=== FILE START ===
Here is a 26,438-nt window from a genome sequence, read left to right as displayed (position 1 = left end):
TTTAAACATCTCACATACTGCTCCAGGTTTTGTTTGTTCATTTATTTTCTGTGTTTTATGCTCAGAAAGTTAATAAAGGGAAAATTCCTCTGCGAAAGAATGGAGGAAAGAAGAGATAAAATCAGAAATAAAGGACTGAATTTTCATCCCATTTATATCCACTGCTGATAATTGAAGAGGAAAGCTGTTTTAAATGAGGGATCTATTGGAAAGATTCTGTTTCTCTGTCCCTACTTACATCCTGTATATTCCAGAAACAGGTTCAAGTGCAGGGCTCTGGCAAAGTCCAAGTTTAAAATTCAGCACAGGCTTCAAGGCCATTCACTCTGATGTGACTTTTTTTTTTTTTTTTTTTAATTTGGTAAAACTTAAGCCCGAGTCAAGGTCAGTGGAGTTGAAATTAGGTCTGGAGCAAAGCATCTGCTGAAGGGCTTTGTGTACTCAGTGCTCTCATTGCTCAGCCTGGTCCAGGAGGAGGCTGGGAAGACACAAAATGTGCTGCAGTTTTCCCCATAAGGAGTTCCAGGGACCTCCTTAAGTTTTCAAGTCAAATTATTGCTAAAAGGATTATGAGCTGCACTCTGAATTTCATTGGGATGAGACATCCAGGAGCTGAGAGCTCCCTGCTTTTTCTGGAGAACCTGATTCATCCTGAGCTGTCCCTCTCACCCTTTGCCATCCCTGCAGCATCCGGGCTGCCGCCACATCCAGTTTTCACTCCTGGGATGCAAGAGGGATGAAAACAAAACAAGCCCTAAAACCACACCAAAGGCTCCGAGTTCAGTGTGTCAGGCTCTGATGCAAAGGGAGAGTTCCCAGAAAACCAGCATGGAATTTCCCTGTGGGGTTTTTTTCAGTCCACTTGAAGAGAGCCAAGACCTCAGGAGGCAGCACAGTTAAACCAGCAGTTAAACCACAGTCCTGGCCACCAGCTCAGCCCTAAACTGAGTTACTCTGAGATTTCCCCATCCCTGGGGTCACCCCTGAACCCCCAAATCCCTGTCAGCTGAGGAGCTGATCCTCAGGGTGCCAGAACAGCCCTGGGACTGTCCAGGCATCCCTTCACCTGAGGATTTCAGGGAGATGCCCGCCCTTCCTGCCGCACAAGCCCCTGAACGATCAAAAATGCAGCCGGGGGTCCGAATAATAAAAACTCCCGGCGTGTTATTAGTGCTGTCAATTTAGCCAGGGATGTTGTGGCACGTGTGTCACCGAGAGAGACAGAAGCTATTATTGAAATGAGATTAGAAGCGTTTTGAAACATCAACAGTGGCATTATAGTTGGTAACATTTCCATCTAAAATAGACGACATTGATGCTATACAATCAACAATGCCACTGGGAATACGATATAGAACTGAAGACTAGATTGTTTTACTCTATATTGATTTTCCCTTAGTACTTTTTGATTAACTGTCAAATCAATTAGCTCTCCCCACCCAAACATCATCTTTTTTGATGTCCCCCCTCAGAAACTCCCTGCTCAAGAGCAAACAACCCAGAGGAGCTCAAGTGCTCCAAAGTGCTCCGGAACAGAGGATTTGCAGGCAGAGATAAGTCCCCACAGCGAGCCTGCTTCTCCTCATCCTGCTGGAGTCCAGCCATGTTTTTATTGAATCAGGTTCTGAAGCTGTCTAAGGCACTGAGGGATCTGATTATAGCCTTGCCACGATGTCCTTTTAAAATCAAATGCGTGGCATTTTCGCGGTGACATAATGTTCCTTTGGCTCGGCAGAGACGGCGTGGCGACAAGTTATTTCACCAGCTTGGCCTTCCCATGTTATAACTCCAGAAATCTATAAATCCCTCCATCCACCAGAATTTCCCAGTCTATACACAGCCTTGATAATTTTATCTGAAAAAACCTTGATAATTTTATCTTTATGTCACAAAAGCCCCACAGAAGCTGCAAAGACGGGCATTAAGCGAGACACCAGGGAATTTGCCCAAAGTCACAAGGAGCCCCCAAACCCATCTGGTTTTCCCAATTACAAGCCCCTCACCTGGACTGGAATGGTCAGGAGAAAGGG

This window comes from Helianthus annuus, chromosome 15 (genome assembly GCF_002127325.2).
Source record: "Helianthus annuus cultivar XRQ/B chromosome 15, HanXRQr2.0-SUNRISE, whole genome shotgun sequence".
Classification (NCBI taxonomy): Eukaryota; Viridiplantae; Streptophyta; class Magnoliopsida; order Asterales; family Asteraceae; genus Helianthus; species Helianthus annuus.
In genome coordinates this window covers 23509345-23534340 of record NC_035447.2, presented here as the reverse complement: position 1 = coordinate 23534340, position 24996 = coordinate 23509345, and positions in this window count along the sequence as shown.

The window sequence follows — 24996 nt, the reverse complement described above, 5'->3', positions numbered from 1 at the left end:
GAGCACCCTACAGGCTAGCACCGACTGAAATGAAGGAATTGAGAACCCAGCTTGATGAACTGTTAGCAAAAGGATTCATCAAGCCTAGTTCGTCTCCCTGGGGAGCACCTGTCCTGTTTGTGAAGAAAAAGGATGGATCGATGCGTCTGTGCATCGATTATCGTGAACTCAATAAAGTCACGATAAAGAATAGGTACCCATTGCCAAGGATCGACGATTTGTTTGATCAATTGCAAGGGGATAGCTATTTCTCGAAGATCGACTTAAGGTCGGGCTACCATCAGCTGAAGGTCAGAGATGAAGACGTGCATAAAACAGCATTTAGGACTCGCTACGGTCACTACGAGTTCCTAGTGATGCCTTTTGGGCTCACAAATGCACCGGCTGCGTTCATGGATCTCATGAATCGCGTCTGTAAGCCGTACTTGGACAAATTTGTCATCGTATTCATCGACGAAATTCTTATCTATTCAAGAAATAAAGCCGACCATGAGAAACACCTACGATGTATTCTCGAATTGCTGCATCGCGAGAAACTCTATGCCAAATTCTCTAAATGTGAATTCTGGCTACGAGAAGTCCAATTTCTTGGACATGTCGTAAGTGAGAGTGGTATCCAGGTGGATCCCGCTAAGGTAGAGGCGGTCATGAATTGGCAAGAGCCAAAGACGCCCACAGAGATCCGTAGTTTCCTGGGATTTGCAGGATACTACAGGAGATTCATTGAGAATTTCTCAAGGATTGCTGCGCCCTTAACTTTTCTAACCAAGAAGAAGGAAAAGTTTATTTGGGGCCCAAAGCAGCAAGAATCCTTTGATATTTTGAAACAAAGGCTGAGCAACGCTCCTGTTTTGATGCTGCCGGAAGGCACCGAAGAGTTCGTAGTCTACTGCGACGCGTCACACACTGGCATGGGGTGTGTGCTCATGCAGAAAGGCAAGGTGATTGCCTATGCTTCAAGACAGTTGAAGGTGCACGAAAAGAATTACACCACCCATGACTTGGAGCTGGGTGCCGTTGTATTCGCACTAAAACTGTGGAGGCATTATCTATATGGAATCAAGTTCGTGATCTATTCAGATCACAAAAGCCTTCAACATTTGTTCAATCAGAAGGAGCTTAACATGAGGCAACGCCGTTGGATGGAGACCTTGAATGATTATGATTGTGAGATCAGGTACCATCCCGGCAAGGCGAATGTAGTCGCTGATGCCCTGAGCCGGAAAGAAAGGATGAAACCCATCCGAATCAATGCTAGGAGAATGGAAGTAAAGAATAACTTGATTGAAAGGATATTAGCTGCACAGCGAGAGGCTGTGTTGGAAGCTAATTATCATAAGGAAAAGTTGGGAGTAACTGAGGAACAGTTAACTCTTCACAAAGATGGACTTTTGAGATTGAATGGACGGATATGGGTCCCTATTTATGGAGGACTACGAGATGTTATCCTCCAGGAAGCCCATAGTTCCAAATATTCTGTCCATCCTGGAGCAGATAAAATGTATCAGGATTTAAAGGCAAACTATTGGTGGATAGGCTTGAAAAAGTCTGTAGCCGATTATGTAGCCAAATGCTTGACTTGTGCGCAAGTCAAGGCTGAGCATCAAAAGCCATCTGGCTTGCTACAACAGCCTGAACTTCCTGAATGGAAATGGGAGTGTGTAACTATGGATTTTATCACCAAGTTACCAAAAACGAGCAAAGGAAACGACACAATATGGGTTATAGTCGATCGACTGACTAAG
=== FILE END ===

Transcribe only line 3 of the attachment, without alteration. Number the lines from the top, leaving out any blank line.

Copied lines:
This window comes from Helianthus annuus, chromosome 15 (genome assembly GCF_002127325.2).